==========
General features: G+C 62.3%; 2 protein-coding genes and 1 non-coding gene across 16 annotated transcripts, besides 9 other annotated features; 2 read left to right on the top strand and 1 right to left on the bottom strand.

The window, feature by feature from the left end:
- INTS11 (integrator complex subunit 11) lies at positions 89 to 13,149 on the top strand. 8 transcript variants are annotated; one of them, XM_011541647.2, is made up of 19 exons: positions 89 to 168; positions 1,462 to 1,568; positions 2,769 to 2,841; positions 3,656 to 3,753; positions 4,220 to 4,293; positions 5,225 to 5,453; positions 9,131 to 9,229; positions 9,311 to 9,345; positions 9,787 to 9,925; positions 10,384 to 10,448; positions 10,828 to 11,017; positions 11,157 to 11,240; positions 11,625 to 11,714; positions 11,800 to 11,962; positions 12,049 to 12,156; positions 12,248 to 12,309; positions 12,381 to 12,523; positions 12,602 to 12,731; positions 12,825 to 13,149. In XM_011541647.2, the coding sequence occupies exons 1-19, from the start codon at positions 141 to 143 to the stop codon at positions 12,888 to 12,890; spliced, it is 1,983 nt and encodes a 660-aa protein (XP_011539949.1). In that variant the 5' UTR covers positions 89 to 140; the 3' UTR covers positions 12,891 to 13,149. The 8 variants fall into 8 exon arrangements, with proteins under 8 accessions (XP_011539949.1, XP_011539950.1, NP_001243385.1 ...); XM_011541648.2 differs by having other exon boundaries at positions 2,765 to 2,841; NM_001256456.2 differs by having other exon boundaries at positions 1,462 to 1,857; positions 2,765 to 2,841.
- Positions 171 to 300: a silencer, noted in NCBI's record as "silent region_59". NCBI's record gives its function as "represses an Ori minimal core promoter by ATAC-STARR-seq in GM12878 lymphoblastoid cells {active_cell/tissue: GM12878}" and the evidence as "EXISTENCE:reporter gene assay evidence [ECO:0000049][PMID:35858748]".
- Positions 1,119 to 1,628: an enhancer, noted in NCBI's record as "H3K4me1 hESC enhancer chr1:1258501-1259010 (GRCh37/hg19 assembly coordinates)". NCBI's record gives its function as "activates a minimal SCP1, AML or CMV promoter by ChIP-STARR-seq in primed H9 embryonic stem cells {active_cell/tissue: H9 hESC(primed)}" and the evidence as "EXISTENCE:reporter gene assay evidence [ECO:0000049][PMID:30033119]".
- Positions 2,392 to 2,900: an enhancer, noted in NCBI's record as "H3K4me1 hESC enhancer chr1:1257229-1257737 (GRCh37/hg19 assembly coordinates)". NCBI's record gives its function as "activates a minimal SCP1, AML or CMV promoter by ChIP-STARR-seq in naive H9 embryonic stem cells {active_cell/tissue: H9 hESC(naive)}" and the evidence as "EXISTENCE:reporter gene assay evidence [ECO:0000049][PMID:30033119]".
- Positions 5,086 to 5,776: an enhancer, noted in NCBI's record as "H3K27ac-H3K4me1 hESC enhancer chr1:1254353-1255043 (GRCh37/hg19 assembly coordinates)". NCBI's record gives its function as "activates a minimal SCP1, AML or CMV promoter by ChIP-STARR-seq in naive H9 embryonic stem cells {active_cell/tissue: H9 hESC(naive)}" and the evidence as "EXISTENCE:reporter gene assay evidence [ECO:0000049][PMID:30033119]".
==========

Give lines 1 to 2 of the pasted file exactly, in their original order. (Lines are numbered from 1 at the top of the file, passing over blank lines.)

General features: G+C 62.3%; 2 protein-coding genes and 1 non-coding gene across 16 annotated transcripts, besides 9 other annotated features; 2 read left to right on the top strand and 1 right to left on the bottom strand.

The window, feature by feature from the left end: